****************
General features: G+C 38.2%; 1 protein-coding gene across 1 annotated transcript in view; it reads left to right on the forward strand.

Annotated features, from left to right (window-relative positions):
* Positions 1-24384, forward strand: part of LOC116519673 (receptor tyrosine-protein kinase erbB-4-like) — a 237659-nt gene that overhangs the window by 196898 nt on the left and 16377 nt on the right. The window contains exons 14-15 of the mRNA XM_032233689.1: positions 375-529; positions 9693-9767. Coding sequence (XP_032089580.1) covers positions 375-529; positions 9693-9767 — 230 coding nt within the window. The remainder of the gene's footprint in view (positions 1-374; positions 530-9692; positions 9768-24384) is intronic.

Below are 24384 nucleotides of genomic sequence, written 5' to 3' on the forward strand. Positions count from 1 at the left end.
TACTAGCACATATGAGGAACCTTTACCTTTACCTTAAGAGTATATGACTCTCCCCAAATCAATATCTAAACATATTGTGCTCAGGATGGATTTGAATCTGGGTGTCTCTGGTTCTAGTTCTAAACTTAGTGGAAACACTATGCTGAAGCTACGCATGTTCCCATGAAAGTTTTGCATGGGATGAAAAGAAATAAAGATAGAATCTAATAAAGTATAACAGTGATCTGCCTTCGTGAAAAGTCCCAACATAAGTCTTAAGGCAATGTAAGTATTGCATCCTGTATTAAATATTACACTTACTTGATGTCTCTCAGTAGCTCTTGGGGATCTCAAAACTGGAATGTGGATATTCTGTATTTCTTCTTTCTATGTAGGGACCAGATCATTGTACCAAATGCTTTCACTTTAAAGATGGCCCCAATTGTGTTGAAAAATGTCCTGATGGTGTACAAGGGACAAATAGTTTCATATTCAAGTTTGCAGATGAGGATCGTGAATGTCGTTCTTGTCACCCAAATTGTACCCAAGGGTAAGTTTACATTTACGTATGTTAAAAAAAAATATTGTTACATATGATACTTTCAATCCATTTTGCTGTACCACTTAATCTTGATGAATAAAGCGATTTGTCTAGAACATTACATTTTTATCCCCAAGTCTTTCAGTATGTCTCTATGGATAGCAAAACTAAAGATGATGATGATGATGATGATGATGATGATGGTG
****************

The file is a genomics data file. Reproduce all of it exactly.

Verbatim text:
General features: G+C 38.2%; 1 protein-coding gene across 1 annotated transcript in view; it reads left to right on the forward strand.

Annotated features, from left to right (window-relative positions):
* Positions 1-24384, forward strand: part of LOC116519673 (receptor tyrosine-protein kinase erbB-4-like) — a 237659-nt gene that overhangs the window by 196898 nt on the left and 16377 nt on the right. The window contains exons 14-15 of the mRNA XM_032233689.1: positions 375-529; positions 9693-9767. Coding sequence (XP_032089580.1) covers positions 375-529; positions 9693-9767 — 230 coding nt within the window. The remainder of the gene's footprint in view (positions 1-374; positions 530-9692; positions 9768-24384) is intronic.

Below are 24384 nucleotides of genomic sequence, written 5' to 3' on the forward strand. Positions count from 1 at the left end.
TACTAGCACATATGAGGAACCTTTACCTTTACCTTAAGAGTATATGACTCTCCCCAAATCAATATCTAAACATATTGTGCTCAGGATGGATTTGAATCTGGGTGTCTCTGGTTCTAGTTCTAAACTTAGTGGAAACACTATGCTGAAGCTACGCATGTTCCCATGAAAGTTTTGCATGGGATGAAAAGAAATAAAGATAGAATCTAATAAAGTATAACAGTGATCTGCCTTCGTGAAAAGTCCCAACATAAGTCTTAAGGCAATGTAAGTATTGCATCCTGTATTAAATATTACACTTACTTGATGTCTCTCAGTAGCTCTTGGGGATCTCAAAACTGGAATGTGGATATTCTGTATTTCTTCTTTCTATGTAGGGACCAGATCATTGTACCAAATGCTTTCACTTTAAAGATGGCCCCAATTGTGTTGAAAAATGTCCTGATGGTGTACAAGGGACAAATAGTTTCATATTCAAGTTTGCAGATGAGGATCGTGAATGTCGTTCTTGTCACCCAAATTGTACCCAAGGGTAAGTTTACATTTACGTATGTTAAAAAAAAATATTGTTACATATGATACTTTCAATCCATTTTGCTGTACCACTTAATCTTGATGAATAAAGCGATTTGTCTAGAACATTACATTTTTATCCCCAAGTCTTTCAGTATGTCTCTATGGATAGCAAAACTAAAGATGATGATGATGATGATGATGATGATGATGGTG